Why Help People In Prison
Written by Salty Candace Artwork by Nate Lindell
Why help “prisoners”, incarcerated individuals? Why care? They did something so reprehensible that they should be locked away forever and forgotten about right? Why help “them”? What good would it do? An eye for an eye is the consensus right, put them away and leave them to a miserable fate.
Every one of those thoughts and more crossed my mind when I was asked to join Designed Conviction. I firmly believed that my opinions on the matter were just and valid, I had experiences to back up my beliefs.
So what changed my mind you ask? It wasn’t just one thing, it was many. As an aspiring photographer, I was intrigued by the offer to help promote art made by people in prison.
I thought I could do that, I can appreciate art as well as the next person, and I know my way around a computer.
So that is what I did, I started to promote some great art, I started to read the letters, the poetry, the fine literature that was being mailed to us daily. I was able to meet our Founder Taylor Conley and became great friends with his wife Cecilia. I was able to recognize “prisoners” for what they really are, people.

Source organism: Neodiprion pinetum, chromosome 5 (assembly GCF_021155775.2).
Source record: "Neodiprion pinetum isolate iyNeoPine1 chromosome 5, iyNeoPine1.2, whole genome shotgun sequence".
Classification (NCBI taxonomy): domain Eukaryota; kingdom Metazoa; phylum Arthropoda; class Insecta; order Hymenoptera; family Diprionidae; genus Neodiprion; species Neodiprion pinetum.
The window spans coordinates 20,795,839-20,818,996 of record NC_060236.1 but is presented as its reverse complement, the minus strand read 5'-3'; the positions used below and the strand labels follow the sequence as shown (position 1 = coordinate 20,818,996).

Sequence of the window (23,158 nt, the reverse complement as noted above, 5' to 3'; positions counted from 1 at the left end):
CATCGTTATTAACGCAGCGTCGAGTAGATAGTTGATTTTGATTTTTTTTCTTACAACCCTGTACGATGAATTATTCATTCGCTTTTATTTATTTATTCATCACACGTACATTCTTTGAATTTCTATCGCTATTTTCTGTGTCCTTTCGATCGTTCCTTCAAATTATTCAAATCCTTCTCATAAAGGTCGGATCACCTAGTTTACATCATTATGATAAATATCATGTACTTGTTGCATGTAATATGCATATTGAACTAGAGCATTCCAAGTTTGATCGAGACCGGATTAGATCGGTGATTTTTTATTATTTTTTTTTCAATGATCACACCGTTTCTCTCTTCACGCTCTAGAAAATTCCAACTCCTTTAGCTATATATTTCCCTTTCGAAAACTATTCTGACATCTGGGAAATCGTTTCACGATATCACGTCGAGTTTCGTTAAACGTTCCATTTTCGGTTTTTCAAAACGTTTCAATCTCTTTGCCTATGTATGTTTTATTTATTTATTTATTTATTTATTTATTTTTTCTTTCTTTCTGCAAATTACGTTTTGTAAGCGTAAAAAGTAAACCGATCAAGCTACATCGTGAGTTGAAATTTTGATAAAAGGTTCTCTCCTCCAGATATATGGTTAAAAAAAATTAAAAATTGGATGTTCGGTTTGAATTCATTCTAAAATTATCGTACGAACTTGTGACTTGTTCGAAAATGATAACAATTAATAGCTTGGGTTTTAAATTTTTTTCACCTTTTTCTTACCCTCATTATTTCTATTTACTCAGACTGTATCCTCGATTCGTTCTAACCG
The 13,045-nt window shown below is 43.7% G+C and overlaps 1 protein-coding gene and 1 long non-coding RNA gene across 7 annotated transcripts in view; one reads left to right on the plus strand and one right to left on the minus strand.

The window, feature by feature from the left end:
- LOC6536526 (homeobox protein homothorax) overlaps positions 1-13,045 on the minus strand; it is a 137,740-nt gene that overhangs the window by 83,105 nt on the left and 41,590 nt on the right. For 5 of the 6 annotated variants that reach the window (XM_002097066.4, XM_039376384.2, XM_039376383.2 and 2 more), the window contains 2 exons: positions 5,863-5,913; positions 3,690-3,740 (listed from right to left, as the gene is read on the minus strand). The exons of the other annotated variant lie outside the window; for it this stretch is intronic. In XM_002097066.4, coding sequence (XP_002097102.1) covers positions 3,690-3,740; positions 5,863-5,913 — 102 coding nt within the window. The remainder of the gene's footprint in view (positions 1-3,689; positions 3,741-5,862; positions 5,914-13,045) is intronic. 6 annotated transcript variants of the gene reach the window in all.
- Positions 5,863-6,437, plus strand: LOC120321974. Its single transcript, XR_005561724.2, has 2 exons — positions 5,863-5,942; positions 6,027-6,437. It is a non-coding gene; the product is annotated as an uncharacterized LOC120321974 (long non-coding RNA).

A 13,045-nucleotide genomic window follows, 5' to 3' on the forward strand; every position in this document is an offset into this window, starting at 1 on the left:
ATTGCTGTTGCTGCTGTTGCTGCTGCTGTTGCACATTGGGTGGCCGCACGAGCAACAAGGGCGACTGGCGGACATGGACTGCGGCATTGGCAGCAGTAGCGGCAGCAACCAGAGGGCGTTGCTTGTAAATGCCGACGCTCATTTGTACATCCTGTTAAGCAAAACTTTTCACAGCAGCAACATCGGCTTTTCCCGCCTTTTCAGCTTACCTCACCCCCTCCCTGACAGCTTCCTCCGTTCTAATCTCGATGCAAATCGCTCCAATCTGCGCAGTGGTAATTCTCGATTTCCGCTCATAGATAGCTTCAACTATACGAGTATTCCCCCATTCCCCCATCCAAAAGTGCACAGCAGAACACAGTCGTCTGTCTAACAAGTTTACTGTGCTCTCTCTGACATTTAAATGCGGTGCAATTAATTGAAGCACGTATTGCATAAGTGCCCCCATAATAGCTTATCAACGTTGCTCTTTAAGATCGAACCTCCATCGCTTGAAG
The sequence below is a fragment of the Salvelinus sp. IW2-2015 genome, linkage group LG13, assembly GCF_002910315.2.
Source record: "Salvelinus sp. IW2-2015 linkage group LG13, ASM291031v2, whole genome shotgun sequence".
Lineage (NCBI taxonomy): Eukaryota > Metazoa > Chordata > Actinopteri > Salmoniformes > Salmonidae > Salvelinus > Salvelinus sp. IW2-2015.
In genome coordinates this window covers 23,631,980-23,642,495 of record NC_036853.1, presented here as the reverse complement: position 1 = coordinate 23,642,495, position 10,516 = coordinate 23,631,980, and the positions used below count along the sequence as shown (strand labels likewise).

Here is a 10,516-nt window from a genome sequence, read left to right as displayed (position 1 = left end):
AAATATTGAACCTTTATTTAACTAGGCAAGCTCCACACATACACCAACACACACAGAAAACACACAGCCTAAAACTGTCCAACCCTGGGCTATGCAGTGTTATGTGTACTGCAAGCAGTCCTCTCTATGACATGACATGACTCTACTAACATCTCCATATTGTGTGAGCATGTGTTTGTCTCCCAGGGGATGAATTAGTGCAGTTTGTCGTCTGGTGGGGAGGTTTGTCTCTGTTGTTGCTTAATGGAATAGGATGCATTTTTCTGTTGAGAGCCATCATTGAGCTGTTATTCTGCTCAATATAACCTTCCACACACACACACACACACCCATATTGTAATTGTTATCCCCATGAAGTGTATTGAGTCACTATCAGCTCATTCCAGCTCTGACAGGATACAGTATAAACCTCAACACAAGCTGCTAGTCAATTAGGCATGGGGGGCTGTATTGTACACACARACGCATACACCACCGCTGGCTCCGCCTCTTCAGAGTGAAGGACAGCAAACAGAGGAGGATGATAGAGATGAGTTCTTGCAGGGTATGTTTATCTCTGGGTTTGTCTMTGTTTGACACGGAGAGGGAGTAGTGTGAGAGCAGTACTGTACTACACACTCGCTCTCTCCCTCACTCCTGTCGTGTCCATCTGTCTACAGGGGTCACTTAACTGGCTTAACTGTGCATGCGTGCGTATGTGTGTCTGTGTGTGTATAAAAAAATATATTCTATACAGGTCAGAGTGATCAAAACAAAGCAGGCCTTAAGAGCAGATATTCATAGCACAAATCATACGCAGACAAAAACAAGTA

People who were lost even before their crimes took place. People whose lives before their crimes were full of neglect, abuse, misdiagnosis, trauma and who just plain fell through the cracks of our society. People who are trying to help themselves heal through their art. People who write to Designed Conviction of their remorse, their fears, and struggles, and their guilt.
I know that art has the power to move an individual on an emotional level, it can be therapeutically beneficial, it embraces our senses. So upon seeing the art and reading their stories, I myself was moved not only by the talent but also by the sheer emotional connection their works evoked in me. “If only they had found art instead of trouble”, my mind whispered. My heart broke and my eyes opened. I realized that change is possible in some individuals, not all are capable, but most aspire to.
I contribute and work with Designed Conviction because I believe everyone deserves the right to therapy, the right to still have hope in a hopeless situation and to have their stories told through their chosen art.